At the recent ICSB meeting I attended a session on Standards and Repositories. This was full of people who actually care about submission standards, curation issues, and very clean and tidy data. Yes, serious geekitude. I loved it.
Some of it covered familiar ground for me. I was involved in microarray experiments in the early days and was very familiar with the MIAME stuff. I know exactly why we have to get the experimental details, meta data about the experiment, and analysis details about a given experiment. I’m on board. And I know that we need the folks who generate the data to give us the correct and full information, or those of us who make our living pulling data back out of databases would be seriously adrift.
But getting people to actually conform to the standards is another issue entirely. Some people just don’t know about the standards. Some don’t have time. Some don’t have tools. Some just don’t have the interest. Some aren’t peer pressured into doing so.
It is great when a community group has come together to create standards and propagate those to their community. But very much like the wiki efforts, this is largely a volunteer thing with little reward and little respect as a use of one’s time. Although everyone wants standards, they can be contentious and undervalued even within a research community.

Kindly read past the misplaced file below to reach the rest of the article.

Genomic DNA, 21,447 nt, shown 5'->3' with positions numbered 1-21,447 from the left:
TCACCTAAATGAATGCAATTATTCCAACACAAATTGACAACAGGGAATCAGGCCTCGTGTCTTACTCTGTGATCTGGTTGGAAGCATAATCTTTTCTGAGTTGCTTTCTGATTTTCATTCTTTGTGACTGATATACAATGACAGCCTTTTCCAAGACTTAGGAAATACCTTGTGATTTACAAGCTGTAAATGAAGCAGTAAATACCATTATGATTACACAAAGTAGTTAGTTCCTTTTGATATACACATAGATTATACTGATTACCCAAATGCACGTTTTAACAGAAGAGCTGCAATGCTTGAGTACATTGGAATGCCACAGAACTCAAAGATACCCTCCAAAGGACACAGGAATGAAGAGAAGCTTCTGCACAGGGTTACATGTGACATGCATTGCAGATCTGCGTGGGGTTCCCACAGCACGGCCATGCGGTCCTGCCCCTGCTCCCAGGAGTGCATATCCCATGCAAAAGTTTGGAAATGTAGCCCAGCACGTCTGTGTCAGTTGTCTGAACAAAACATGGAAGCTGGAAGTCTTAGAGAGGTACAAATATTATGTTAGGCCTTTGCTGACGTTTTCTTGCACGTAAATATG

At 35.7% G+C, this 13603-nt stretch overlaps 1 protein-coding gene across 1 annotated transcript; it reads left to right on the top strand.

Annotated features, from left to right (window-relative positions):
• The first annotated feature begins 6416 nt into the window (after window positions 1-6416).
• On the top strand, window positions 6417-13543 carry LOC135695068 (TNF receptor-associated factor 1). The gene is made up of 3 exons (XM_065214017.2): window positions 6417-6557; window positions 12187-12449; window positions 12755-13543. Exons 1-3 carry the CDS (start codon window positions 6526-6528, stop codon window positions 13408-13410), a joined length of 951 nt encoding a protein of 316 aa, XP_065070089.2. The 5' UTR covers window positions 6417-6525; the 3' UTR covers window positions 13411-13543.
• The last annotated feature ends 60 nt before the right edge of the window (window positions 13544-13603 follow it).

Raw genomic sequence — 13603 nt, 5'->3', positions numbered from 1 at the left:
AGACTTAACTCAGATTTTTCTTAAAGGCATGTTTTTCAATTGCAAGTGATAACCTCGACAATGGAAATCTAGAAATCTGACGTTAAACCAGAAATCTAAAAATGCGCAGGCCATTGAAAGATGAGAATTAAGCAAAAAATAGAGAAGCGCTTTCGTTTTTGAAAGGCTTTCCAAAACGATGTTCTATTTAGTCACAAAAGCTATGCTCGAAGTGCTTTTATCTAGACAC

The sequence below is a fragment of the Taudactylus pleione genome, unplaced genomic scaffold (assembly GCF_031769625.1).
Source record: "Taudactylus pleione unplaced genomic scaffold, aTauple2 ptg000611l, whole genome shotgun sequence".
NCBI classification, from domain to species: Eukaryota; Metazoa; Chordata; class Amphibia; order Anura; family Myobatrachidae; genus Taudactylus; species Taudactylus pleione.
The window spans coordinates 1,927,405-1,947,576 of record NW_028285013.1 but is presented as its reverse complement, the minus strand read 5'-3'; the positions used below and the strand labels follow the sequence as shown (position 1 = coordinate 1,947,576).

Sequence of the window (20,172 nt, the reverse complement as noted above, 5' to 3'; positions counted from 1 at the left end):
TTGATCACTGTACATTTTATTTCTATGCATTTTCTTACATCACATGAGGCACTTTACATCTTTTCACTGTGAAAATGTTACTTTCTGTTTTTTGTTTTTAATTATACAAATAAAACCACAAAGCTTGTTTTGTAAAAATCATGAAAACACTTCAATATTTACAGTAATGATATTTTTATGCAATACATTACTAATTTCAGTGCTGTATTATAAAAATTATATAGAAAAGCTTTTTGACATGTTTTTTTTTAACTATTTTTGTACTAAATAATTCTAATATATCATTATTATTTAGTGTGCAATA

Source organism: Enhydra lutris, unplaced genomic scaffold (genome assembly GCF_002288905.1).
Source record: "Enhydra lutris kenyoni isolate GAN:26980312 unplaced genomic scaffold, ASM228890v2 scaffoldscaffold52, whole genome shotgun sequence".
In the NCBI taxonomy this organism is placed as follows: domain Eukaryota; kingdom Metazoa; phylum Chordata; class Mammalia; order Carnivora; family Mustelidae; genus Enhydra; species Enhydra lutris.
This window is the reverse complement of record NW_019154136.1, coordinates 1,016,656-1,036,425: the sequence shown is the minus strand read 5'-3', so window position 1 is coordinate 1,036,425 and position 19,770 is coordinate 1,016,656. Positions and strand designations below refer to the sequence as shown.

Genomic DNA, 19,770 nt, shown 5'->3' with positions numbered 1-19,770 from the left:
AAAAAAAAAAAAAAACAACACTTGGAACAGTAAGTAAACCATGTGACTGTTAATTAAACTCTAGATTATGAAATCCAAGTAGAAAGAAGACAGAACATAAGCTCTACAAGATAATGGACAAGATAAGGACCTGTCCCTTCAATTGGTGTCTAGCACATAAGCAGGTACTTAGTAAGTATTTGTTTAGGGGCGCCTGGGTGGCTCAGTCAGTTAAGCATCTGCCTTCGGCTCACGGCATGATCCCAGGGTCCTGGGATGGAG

When granting agencies and publishers put their weight behind adherence to standards, that’s very helpful. But even that often doesn’t come with much financial support, and can be fragmented in application.
But as just an end user it is really hard to know if there are standards, if they are working, and where to go to find out information on them. A new effort is trying to make that a little more transparent: MIBBI.
Susanna-Assunta Sansone (yes, the most lyrical name I heard lately) gave a great talk in this session about standards, the challenges, and an attempt to solve part of this. There is a project called MIBBI, Minimum Information for Biological and Medical Investigation that is a sort of metameta project for standards. MIBBI.org is a group that has been organized to wrangle some of the issues around standards.
As I understand it, the premise is that standards are great and necessary (although often not respected and valued)–but they are often being developed by different research community groups in isolation. While we often need a lot of the same info (species, chemical compounds, meta data, etc) the groups are not talking with each other to coordinate at all. “Harmonizing” checklists would be really terrific. And we also need to accommodate downstream uses of data tha we don’t even know about yet. So we have to capture as much as we can, but that has to be useful for many groups.
MIBBI is trying to be a central resource for standards. They collect them, and generate checklists that investigators, grant agencies, and publishers could use to help everyone know and adhere to the standards.
If you are a bioinformatics geek, you should know about this effort. You should check out the MIBBI site and their recent paper in Nature Biotechnology (freely available on their web site). In that paper I learned about standards groups that I hadn’t heard of before–many beyond MIAME. They also have a great table about the variety of checklists that I found really illuminating into the issues.
I think this is a great idea. As we generate more and more high-volume data in every area of biomedical research we need help to store and sift through it all. I hope it is valued. But will it take off? Will it persist? MIBBI.